Photo/Illutration A teacher in Fukuoka Prefecture holds an online English class. (Toru Tokuyama)

School closures during the novel coronavirus outbreak have reignited calls among students, parents and local government leaders to start the academic year in September to fall in sync with Western nations.

The issue has been raised in the past, with proponents saying the change would make it much easier for Japanese students to study abroad in, for example, Europe and North America.

Now, they are arguing that the change would not only address school-related issues caused by the pandemic, but it could also fix other long-standing problems, such as the schedule for university entrance exams.

The renewed interest in a September start to the school year was fueled in part by an April 1 tweet by a senior high school student in Tokyo. who suggested the switch to protect student lifestyles.

“Even as the start of school keeps being pushed back, the finish line will not change,” said the tweet, which received about 97,000 likes.

The student also said online teaching was inherently unequal because of the vast differences among schools.

“I cannot accept having to take university entrance exams after months of just doing nothing,” the student said.

Other students have set up an online petition drive calling on the government to change the start of the school year.

In one week, about 3,000 signatures were collected, and the petition will be submitted to the education ministry before the end of April.

Parents have also gotten into the act. One group of parents with children attending Tokyo elementary schools set up a petition site on April 22.

The group said growing disparities in education depending on the community and family environment were a clear violation of the constitutional guarantee of equal educational opportunity.

The parents also asked that Japan follow the standard practice in the West to start school years in September.

An elementary school teacher in Fukuoka Prefecture has been talking with colleagues about switching to a September start.

Among the concerns they raised was that the virus-related delay in starting classes would likely drastically shorten the summer vacation and require students to attend classes on Saturdays and even spend as much as seven hours a day at school.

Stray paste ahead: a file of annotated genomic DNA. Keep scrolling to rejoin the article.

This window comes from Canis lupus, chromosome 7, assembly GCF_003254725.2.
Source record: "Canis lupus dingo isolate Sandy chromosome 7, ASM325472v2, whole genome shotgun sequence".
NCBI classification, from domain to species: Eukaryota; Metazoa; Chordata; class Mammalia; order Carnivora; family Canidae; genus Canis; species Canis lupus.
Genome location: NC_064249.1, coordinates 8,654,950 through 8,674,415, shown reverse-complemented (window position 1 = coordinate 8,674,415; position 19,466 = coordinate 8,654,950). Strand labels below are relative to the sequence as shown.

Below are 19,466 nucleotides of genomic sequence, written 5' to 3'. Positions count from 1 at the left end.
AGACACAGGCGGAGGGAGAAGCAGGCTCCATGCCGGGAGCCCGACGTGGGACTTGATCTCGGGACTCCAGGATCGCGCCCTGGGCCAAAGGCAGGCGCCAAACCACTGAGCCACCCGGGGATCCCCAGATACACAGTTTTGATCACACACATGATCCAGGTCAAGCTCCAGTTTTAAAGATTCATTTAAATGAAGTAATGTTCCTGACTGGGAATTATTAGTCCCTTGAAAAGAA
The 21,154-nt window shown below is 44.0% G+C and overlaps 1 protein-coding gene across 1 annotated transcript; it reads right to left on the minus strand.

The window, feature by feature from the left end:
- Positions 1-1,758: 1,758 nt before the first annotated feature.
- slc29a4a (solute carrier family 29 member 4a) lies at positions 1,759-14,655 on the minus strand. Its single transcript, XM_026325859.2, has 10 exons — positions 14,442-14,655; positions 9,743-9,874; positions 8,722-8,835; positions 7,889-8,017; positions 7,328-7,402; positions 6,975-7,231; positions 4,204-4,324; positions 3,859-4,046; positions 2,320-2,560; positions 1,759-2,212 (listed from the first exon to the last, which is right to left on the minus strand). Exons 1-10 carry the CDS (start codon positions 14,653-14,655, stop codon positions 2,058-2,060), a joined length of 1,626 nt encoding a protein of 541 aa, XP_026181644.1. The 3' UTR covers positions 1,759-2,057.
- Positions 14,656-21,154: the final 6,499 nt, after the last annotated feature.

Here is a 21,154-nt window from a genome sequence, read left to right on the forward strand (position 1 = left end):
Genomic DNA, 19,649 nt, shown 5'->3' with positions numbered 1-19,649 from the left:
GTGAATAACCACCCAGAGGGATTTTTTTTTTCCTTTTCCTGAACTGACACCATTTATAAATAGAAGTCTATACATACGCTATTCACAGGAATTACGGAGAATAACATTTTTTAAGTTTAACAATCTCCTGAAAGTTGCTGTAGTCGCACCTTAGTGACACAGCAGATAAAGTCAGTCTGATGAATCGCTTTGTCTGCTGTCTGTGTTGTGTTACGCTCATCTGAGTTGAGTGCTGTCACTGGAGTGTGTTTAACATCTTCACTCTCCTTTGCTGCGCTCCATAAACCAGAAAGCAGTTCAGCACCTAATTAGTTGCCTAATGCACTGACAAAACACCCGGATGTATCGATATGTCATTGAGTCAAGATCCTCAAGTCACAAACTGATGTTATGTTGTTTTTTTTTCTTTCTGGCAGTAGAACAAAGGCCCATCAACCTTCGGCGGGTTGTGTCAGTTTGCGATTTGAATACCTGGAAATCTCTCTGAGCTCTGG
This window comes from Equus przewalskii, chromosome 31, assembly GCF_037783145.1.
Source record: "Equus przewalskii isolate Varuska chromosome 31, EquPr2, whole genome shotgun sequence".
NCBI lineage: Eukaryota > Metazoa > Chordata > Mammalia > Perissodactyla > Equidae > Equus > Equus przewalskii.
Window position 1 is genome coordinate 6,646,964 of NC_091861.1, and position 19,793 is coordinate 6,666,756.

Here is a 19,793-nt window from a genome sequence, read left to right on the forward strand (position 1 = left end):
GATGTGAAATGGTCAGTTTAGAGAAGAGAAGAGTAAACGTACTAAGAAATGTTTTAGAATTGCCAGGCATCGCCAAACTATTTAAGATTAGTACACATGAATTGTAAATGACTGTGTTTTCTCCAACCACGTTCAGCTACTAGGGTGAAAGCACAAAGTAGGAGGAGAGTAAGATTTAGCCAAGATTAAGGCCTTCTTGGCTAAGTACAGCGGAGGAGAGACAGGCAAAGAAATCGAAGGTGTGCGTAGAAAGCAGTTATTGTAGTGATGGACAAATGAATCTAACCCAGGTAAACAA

Even with such measures, the late start could lead to the cancellation of school events, such as athletic meets and field trips.

Moreover, the teacher said a September start to the school year would mean that university entrance exams would no longer have to be held in winter when students must worry about catching the flu or how to get to exam sites in snowy weather.

Naoki Ogi, an education expert, is also in favor of a September start. He said the current April start of the school year was a major reason Japanese universities were not globalizing like their Western counterparts and why fewer Japanese students were thinking about studying abroad.

Miyagi Governor Yoshihiro Murai said at his April 27 news conference that the coronavirus outbreak offers the perfect opportunity for students and parents to engage in discussions about changing the school year calendar.

“It would not do if academic differences arose between regions where there are major effects from coronavirus infections and those with only minor effects,” Murai said.

Education minister Koichi Hagiuda said at an April 24 news conference that he was aware of the talk about moving the start of the school year to September. But he said the most pressing issue at the moment was to prevent a further spread of COVID-19.

Some experts cast doubt on the idea, saying about the only advantage would be in helping students who are thinking about studying abroad.

“As it becomes more difficult to ascertain what the future will bring, there is the possibility that the existing disparity among regions and families could further widen,” said Ryoji Matsuoka, an associate professor at Waseda University specializing in the sociology of education. “It will be important to spell out as soon as possible when school will resume and what will happen to next year’s university entrance exams.”

The education ministry on April 27 made clear that any decision on when classes will resume would be left entirely up to local governments.

The state of emergency declared by Prime Minister Shinzo Abe is set to end on May 6, but the education ministry said it would not set a unified standard for resuming classes, given the large differences in the number of infections among prefectures.

(This article was compiled from reports by Junko Watanabe, Azusa Mishima, Asako Miyasaka, Shinya Tokushima, Daisuke Yajima and Ryo Miyazaki.)